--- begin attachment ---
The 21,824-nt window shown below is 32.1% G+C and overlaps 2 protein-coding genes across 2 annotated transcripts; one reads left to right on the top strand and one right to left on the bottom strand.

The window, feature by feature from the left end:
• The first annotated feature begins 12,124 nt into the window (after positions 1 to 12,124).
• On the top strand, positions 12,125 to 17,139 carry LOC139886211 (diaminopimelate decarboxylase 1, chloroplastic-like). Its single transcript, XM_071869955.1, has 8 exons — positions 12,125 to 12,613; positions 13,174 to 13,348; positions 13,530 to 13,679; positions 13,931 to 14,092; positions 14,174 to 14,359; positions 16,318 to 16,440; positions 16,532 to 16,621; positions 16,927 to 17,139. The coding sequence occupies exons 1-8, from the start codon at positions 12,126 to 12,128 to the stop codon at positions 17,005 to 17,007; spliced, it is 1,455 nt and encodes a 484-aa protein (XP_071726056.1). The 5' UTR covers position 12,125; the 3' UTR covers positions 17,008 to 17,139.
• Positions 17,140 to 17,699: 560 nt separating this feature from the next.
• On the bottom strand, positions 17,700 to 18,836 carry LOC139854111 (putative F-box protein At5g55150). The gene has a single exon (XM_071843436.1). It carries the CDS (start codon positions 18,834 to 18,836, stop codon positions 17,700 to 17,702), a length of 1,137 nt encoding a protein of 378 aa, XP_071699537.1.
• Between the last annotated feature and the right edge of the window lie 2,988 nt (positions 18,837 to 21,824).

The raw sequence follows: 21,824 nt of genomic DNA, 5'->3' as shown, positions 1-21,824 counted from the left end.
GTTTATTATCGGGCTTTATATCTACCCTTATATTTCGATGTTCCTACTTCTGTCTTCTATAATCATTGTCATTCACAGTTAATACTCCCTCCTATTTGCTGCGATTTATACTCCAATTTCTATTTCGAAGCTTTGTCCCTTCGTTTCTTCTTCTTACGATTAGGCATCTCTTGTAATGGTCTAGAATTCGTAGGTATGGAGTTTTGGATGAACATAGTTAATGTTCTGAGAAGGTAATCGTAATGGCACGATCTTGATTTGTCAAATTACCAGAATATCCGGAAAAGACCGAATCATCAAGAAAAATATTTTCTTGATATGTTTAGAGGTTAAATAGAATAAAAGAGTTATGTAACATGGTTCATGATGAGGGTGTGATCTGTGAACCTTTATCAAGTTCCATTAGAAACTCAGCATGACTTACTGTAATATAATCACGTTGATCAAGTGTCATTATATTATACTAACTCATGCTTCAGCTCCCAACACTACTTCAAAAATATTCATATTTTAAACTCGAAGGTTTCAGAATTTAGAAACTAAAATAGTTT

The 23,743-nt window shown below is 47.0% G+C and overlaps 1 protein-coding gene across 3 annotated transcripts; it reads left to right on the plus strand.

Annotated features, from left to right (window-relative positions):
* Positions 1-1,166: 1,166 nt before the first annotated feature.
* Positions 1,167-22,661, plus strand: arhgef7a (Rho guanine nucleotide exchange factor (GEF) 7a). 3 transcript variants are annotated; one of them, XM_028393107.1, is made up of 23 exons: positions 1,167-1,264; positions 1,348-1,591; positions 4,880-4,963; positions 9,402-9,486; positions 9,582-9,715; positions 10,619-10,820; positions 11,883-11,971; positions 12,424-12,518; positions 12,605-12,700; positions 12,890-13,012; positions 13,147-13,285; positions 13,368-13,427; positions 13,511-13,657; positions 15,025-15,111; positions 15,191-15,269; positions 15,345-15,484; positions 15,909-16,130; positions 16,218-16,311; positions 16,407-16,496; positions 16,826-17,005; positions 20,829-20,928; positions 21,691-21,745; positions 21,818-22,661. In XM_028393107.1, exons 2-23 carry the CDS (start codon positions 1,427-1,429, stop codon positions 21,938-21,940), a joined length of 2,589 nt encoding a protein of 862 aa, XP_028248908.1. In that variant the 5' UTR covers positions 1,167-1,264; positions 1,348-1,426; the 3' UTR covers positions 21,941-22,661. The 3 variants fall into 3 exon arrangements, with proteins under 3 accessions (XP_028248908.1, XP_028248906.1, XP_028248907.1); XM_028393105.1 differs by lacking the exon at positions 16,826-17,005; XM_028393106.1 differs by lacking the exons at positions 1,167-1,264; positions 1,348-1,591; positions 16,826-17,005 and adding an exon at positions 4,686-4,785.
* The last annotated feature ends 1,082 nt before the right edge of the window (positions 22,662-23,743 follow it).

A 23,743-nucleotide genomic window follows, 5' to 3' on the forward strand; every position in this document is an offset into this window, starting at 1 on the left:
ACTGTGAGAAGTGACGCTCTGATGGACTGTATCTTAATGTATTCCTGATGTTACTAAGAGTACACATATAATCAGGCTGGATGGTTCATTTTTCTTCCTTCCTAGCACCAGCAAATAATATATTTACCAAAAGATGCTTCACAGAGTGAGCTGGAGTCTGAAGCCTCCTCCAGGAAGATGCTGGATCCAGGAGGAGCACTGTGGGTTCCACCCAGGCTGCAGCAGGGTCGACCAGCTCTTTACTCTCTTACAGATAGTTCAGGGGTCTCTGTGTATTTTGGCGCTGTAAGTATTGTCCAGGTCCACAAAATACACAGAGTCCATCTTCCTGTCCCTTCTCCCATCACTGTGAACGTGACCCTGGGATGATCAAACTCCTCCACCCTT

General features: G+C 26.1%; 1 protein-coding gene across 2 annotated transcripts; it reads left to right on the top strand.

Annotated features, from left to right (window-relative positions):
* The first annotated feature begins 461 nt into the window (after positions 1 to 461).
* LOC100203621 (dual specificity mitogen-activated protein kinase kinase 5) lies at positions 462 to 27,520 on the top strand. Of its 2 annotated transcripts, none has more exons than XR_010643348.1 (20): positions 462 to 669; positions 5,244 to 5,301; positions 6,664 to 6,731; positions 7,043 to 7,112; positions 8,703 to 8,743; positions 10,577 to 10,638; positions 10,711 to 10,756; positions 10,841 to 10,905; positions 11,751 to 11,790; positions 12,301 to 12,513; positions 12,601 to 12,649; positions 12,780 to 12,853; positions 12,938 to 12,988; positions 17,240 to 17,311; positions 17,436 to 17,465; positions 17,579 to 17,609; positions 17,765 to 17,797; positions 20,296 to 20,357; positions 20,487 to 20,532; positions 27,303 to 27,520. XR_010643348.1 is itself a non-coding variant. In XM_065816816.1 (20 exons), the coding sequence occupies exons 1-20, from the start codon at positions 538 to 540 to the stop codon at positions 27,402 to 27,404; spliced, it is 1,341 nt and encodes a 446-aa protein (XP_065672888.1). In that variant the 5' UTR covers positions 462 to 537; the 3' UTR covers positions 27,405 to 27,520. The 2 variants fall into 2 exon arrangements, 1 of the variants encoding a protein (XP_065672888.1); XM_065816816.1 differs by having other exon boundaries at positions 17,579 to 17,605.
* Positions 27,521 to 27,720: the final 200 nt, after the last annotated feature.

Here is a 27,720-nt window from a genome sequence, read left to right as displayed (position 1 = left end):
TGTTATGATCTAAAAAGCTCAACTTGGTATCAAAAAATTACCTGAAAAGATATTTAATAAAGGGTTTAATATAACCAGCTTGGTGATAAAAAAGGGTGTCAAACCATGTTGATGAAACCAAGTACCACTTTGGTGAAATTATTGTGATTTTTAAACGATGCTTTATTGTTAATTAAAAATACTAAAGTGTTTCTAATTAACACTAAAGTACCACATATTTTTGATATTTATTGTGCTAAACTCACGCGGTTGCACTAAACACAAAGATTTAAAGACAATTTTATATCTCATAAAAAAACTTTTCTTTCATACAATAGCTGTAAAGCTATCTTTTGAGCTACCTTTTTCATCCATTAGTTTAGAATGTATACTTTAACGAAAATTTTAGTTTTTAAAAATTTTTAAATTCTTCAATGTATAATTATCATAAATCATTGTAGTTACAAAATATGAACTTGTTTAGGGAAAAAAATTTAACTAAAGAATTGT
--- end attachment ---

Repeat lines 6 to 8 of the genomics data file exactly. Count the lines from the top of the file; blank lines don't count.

• On the bottom strand, positions 17,700 to 18,836 carry LOC139854111 (putative F-box protein At5g55150). The gene has a single exon (XM_071843436.1). It carries the CDS (start codon positions 18,834 to 18,836, stop codon positions 17,700 to 17,702), a length of 1,137 nt encoding a protein of 378 aa, XP_071699537.1.
• Between the last annotated feature and the right edge of the window lie 2,988 nt (positions 18,837 to 21,824).

The raw sequence follows: 21,824 nt of genomic DNA, 5'->3' as shown, positions 1-21,824 counted from the left end.